When diving into Standby Power and UPS System Specifications, make it clear if it is to be for either a single phase or three phase electrical supply.
Low power UPS equipment will be one phase input and output.
Whereas you'll find larger equipment will have three phases for both the input and output.
when coming into the mid range, three phase input with a single phase output is typically used.
Not all critical loads need to be protected using a UPS system when it comes to specifications. Only systems that cannot withstand short breaks in the power, such as servers, need to be protected by a UPS because if these aren't protected then huge amounts of damage and problems will occur. Other critical systems that can withstand a short break in power, such as server room cooling systems, can and should be protected using a generator. Server room cooling systems are regarded as critical loads because, if the cooling system fails, a thermal shutdown of the servers will occur, to protect them from overheating.
Much of the function of an on-line UPS is to clean up irregularities in the mains power supply. These aberrations typically last for very short periods of time. When a complete loss of power happens, a UPS system will use its battery to keep a flow of power and when paired with a generator it will bridge the gap providing power until the generator takes over.
On-line UPS will give a break-free electrical supply in the event of mains power failure and also a break-free connection when the system reverts back to mains power once the problem has passed. It will also provide you with an automatic system bypass to mains if an overload or fault condition occurs.
One of the types of UPS systems is called, On-line/double conversion technology. These specs provide the highest levels of power protection.
The UPS converts the incoming mains AC power to DC power. The DC current provides power to the battery and the inverter, which converts the DC back to AC and provides a clean, regulated and conditioned AC output to the protected load.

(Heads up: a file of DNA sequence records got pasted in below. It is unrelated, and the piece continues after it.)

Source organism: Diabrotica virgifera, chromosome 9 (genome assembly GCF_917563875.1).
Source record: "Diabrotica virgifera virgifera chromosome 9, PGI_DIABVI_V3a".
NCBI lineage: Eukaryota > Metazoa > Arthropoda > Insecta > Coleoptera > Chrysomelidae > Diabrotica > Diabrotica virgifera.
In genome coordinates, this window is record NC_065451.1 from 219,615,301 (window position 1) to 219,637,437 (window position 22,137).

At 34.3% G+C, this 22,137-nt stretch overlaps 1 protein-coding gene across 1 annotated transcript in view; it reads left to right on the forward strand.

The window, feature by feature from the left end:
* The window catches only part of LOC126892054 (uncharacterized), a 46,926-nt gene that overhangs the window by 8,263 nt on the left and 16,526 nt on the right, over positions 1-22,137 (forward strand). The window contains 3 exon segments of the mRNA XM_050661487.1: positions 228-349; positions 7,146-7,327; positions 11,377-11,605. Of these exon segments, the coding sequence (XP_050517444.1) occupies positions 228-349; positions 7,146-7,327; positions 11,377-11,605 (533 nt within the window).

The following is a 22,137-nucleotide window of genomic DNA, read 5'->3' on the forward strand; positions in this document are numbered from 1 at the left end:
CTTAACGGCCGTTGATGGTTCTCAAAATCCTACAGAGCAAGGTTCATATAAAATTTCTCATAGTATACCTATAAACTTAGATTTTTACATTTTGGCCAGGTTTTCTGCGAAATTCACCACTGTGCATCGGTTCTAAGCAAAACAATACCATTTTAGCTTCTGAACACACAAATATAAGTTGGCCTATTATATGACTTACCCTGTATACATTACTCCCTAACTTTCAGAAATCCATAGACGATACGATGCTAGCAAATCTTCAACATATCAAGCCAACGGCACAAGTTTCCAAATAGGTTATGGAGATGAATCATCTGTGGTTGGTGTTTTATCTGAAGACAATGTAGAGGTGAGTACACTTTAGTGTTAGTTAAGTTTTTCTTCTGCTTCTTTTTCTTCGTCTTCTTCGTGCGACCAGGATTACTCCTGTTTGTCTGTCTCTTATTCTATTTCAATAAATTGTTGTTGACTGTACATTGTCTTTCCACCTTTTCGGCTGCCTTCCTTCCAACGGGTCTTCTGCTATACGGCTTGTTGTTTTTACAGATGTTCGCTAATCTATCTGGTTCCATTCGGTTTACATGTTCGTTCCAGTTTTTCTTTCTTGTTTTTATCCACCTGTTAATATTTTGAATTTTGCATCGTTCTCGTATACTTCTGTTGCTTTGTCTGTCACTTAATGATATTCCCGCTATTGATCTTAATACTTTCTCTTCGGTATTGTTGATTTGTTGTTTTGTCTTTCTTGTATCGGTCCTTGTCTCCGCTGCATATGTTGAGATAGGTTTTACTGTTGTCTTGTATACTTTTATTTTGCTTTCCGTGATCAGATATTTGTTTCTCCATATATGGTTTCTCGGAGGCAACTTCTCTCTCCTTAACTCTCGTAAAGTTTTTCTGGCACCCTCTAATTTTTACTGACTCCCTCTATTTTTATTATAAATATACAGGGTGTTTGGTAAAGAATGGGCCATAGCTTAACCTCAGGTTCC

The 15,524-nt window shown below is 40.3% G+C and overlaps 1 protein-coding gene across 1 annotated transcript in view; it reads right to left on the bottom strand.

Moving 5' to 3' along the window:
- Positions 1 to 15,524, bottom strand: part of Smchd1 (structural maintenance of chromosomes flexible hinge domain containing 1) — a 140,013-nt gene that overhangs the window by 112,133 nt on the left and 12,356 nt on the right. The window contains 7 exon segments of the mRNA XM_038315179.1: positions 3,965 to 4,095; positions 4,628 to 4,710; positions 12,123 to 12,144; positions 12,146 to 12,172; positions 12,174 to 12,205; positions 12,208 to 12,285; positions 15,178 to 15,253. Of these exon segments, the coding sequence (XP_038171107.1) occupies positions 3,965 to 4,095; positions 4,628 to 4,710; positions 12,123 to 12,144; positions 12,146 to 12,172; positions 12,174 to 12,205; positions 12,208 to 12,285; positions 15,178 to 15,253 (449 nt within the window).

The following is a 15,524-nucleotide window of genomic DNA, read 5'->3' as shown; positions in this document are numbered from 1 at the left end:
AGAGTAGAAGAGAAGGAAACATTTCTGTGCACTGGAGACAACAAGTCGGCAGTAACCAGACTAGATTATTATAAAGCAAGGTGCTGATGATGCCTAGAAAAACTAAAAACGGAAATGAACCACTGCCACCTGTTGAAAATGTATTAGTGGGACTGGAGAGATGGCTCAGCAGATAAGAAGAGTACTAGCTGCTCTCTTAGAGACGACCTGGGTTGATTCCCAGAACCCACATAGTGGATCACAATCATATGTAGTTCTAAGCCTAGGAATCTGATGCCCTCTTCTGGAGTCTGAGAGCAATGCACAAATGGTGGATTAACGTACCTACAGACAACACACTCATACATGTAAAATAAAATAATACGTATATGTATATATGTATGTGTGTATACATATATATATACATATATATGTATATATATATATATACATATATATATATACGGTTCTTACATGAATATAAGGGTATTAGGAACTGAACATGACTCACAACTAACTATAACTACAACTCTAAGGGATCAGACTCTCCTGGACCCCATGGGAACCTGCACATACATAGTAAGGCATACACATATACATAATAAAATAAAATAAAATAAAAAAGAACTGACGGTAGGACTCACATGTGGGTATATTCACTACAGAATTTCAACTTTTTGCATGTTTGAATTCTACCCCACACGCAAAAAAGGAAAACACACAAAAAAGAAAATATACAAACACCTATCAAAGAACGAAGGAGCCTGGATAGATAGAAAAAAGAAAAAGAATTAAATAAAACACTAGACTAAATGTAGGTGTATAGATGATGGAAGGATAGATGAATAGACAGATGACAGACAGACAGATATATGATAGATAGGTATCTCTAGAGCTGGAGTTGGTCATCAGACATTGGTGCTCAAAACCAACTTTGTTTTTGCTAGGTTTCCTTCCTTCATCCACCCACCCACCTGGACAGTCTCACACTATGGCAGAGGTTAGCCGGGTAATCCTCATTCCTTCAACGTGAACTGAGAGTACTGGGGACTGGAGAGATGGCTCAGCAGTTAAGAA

The battery is always in circuit and therefore when a mains failure occurs the battery carries on supplying power to the inverter which means there is no-break in the supply to the protected load and no switching is involved. A static bypass circuit is incorporated into the UPS which provides a failsafe mechanism, by providing AC mains to the load should the UPS be overloaded or in the unlikely event of an internal fault.
Online UPS systems are normally recommended when used with generators due to the UPS tolerance to voltage and frequency variations that can be associated with generators. Also, Battery pack extensions are also used and recommended to increase runtime.
An offline / standby UPS provides very basic protection against mains-borne problems. AC mains power passes straight through the UPS which has RFI filtering and limited spike protection provided.
In the event of a mains failure, or the AC mains voltage is outside the UPS operating window, the inverter starts up, a relay closes and allows the inverter to provide power to the load. Upon AC mains returning the mains output is switched back to mains and the inverter then shuts down. There are a few milli-seconds break during transfer to/from the inverter. The output when on inverter is invariably a square wave or stepped sine wave output.
Offline units typically have power ratings from 250VA to 2kVA. They typically have limited communications capability and whilst relatively cheap are normally recommended for only a single PC / workstation and home office type application.
A Line-Interactive UPS provides a lot more protection than an offline UPS. However, it still does not provide protection against all mains-borne problems unlike an on-line double conversion UPS system.
These UPS's work in a similar way to an off-line UPS but have superior spike protection than an off-line system. They have a wider tolerance to voltage variations due to a voltage trimming transformer or similar. This increases the incoming AC mains voltage when it is low and decreases the incoming AC mains voltage when it is high and prevents the UPS switching to battery power and draining the batteries needlessly. During a mains failure, or if the incoming mains is outside operating limited the inverter starts up and provides power as described in an offline system. The output waveform on a line interactive UPS is normally a sine wave output.
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